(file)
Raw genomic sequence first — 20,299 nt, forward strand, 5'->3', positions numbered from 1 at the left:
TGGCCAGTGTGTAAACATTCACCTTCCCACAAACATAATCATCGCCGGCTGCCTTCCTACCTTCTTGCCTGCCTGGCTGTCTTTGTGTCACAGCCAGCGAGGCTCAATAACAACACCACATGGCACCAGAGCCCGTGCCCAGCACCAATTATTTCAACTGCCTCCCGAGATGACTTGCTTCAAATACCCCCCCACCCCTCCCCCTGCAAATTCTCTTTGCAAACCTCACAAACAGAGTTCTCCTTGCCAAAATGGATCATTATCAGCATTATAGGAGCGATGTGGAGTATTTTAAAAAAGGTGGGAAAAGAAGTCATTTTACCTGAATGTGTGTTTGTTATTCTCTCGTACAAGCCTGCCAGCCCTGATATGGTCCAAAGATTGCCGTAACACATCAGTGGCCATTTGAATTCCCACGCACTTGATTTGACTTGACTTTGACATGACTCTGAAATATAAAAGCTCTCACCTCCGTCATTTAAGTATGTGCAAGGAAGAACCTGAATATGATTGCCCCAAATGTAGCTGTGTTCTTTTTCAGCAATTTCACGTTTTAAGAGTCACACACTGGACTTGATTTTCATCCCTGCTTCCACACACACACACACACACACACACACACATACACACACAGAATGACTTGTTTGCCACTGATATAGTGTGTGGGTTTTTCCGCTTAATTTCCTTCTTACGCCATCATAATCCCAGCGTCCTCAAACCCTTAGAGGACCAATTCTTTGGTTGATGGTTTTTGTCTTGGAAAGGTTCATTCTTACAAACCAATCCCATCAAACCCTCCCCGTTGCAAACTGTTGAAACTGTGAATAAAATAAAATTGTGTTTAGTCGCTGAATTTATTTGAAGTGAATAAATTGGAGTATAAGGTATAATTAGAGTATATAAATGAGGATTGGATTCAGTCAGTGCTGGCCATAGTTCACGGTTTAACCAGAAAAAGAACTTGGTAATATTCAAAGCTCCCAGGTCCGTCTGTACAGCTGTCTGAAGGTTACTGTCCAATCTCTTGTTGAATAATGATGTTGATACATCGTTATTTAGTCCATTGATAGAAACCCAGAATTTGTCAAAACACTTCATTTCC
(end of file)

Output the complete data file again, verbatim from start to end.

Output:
Raw genomic sequence first — 20,299 nt, forward strand, 5'->3', positions numbered from 1 at the left:
TGGCCAGTGTGTAAACATTCACCTTCCCACAAACATAATCATCGCCGGCTGCCTTCCTACCTTCTTGCCTGCCTGGCTGTCTTTGTGTCACAGCCAGCGAGGCTCAATAACAACACCACATGGCACCAGAGCCCGTGCCCAGCACCAATTATTTCAACTGCCTCCCGAGATGACTTGCTTCAAATACCCCCCCACCCCTCCCCCTGCAAATTCTCTTTGCAAACCTCACAAACAGAGTTCTCCTTGCCAAAATGGATCATTATCAGCATTATAGGAGCGATGTGGAGTATTTTAAAAAAGGTGGGAAAAGAAGTCATTTTACCTGAATGTGTGTTTGTTATTCTCTCGTACAAGCCTGCCAGCCCTGATATGGTCCAAAGATTGCCGTAACACATCAGTGGCCATTTGAATTCCCACGCACTTGATTTGACTTGACTTTGACATGACTCTGAAATATAAAAGCTCTCACCTCCGTCATTTAAGTATGTGCAAGGAAGAACCTGAATATGATTGCCCCAAATGTAGCTGTGTTCTTTTTCAGCAATTTCACGTTTTAAGAGTCACACACTGGACTTGATTTTCATCCCTGCTTCCACACACACACACACACACACACACACACATACACACACAGAATGACTTGTTTGCCACTGATATAGTGTGTGGGTTTTTCCGCTTAATTTCCTTCTTACGCCATCATAATCCCAGCGTCCTCAAACCCTTAGAGGACCAATTCTTTGGTTGATGGTTTTTGTCTTGGAAAGGTTCATTCTTACAAACCAATCCCATCAAACCCTCCCCGTTGCAAACTGTTGAAACTGTGAATAAAATAAAATTGTGTTTAGTCGCTGAATTTATTTGAAGTGAATAAATTGGAGTATAAGGTATAATTAGAGTATATAAATGAGGATTGGATTCAGTCAGTGCTGGCCATAGTTCACGGTTTAACCAGAAAAAGAACTTGGTAATATTCAAAGCTCCCAGGTCCGTCTGTACAGCTGTCTGAAGGTTACTGTCCAATCTCTTGTTGAATAATGATGTTGATACATCGTTATTTAGTCCATTGATAGAAACCCAGAATTTGTCAAAACACTTCATTTCC